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Choosing Action: Guest article by Mark Nolte

July 02, 2018 at 8:27 AM

The Iowa City Area has long enjoyed a strong and stable economy.

Certainly, the University of Iowa has been one of the strongest economic engines in our state. There has been great diversity in our interstate commerce economy, with almost equal parts manufacturing (such as P&G, Oral B, Loparex, International Automotive Components); educational assessment (ACT, Pearson and many emerging firms like PearDeck and Higher Learning Technologies); medical technologies (Integrated DNA Technologies, VIDA Diagnostics); financial services (MediRevv, Mercer, Sedgwick CMS, General Dynamics); and Software Engineering (ISE, Siemens and numerous startup companies). This balance and consistency has created the ability for us to keep the retail, service, banking, healthcare and construction sectors in an almost perpetual boom state and given us one of the lowest unemployment rates in the nation, while still being the second fastest-growing county in the state.

We should be very proud of these achievements. What we cannot do, however, is become complacent. Many things are changing that we need to address as a business community:

1) Continued funding challenges for the University of Iowa will likely lead to more positions remaining unfilled, reductions in staffing and a much slower rate of construction and procurement from local firms.

2) P&G is moving forward with its relocation of the Hair Care and Body Wash lines to their new plant in West Virginia by 2020. ICAD, the Chamber, the City of Iowa City, Kirkwood, Iowa Workforce Development, the United Way and other partners will be working with the company to help each affected worker find new opportunities. This will also affect some of the suppliers in the area, and we are in regular conversations with them about what we can do to provide support.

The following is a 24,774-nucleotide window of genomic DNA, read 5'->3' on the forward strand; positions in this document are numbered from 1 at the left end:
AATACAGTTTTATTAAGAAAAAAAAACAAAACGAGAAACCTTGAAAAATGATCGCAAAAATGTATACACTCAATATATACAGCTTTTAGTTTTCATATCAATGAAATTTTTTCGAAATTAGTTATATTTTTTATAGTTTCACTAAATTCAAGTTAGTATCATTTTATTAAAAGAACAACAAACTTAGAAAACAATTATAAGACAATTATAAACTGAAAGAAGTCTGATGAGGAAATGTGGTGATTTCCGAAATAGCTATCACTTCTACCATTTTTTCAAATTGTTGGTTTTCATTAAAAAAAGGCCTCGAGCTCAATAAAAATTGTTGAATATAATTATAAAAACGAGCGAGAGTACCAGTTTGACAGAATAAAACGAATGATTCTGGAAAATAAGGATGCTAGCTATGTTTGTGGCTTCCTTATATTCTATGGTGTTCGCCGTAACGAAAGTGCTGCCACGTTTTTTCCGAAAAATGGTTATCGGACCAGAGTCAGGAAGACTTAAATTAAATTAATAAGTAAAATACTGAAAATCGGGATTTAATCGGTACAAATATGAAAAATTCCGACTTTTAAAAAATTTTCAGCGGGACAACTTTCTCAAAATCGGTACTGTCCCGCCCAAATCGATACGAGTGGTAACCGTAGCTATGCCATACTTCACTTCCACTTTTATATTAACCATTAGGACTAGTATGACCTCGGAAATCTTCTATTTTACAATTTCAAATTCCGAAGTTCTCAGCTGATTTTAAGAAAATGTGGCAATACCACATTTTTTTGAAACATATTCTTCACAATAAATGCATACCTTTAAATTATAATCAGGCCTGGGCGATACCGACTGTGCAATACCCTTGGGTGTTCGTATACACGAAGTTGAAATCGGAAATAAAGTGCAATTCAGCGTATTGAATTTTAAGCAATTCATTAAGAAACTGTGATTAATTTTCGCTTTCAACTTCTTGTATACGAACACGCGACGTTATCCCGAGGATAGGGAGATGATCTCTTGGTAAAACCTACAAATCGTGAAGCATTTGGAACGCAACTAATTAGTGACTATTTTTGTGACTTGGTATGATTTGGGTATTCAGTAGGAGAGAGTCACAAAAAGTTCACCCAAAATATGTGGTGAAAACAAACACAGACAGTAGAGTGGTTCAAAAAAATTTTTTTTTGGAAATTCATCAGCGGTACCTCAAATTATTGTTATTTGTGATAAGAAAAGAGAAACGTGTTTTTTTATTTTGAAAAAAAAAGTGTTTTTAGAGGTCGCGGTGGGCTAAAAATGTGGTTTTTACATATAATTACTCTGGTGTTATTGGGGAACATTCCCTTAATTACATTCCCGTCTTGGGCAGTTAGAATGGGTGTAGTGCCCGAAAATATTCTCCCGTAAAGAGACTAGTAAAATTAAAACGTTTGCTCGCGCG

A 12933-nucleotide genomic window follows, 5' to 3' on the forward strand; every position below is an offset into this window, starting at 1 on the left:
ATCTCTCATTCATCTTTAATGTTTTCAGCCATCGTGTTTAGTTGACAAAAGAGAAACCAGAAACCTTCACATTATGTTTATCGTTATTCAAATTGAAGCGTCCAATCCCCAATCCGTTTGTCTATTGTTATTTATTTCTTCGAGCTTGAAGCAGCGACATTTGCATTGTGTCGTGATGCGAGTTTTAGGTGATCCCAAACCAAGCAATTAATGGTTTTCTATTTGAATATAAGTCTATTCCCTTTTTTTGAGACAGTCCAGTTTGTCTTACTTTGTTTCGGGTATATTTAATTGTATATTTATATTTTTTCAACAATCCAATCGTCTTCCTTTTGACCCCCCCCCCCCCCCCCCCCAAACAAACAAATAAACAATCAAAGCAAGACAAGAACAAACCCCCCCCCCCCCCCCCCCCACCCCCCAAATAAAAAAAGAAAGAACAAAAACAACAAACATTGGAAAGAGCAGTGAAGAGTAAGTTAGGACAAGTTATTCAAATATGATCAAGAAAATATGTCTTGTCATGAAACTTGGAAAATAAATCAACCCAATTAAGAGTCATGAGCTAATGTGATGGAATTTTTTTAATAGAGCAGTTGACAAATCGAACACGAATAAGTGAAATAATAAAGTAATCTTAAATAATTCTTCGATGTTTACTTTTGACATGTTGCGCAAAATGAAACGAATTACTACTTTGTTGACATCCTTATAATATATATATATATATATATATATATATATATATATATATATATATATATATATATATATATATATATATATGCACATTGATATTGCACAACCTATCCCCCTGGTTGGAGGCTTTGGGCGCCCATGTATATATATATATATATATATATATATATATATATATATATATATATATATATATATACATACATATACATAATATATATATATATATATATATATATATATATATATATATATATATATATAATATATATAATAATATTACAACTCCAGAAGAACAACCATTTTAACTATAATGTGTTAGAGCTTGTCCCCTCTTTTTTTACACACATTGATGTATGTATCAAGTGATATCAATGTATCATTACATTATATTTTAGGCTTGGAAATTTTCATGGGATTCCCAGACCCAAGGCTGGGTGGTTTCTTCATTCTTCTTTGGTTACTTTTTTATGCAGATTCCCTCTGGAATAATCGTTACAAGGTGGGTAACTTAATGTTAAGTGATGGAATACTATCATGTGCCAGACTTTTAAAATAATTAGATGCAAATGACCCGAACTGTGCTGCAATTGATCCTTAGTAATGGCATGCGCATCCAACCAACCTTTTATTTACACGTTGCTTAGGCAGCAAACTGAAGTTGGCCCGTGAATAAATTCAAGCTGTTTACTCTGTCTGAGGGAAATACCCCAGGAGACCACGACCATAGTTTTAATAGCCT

3) While our area helped originate many educational assessments (most notably the ACT test), the world of testing is moving away from paper and pencil to more adaptive, software-based assessment models. This change could have a huge impact on ACT and Pearson as they require a different type of skill set to remain at the forefront of this evolution.

4) Misalignment of skills sets to what our employers are looking for. We continue to see a growing disparity between what the needs of our companies are (from software development to production skills) and what our students are focusing on. Therefore, more of our young people are leaving the area to find work. This is having an impact on existing companies’ ability to grow, our prospects for attracting new companies, and the retention of companies as experienced talent leaves for retirement.

Now is the time for us to pull together and address these challenges in new and creative ways. We have a tremendous amount of potential in so many areas if we can find the collective will to take an honest look at our area and make improvements. The most fundamental questions we can be asking are:

1) What more can we do to make our communities attractive to the people with the skills we need?

2) What more can we be doing to ensure that all members of our communities have the ability to gain the skills they need to be part of our economy?

Data from the United Way shows us that the success of our area is not reaching all families. If we have the courage to be the place that truly innovates how we approach education at all levels, we can change this. We can create and continue lasting prosperity that will make the Iowa City Area a model for the rest of the country. Now is our moment in history. Will we choose complacency or action?

ICAD, the Chamber and our partners will be sharing some big ideas in the coming months on what more we can do to drive innovation in education and a stronger entrepreneurial ecosystem, because we choose action. We hope we can count on our investors and members to join us, and support some new approaches to how we impact this place we all dearly love.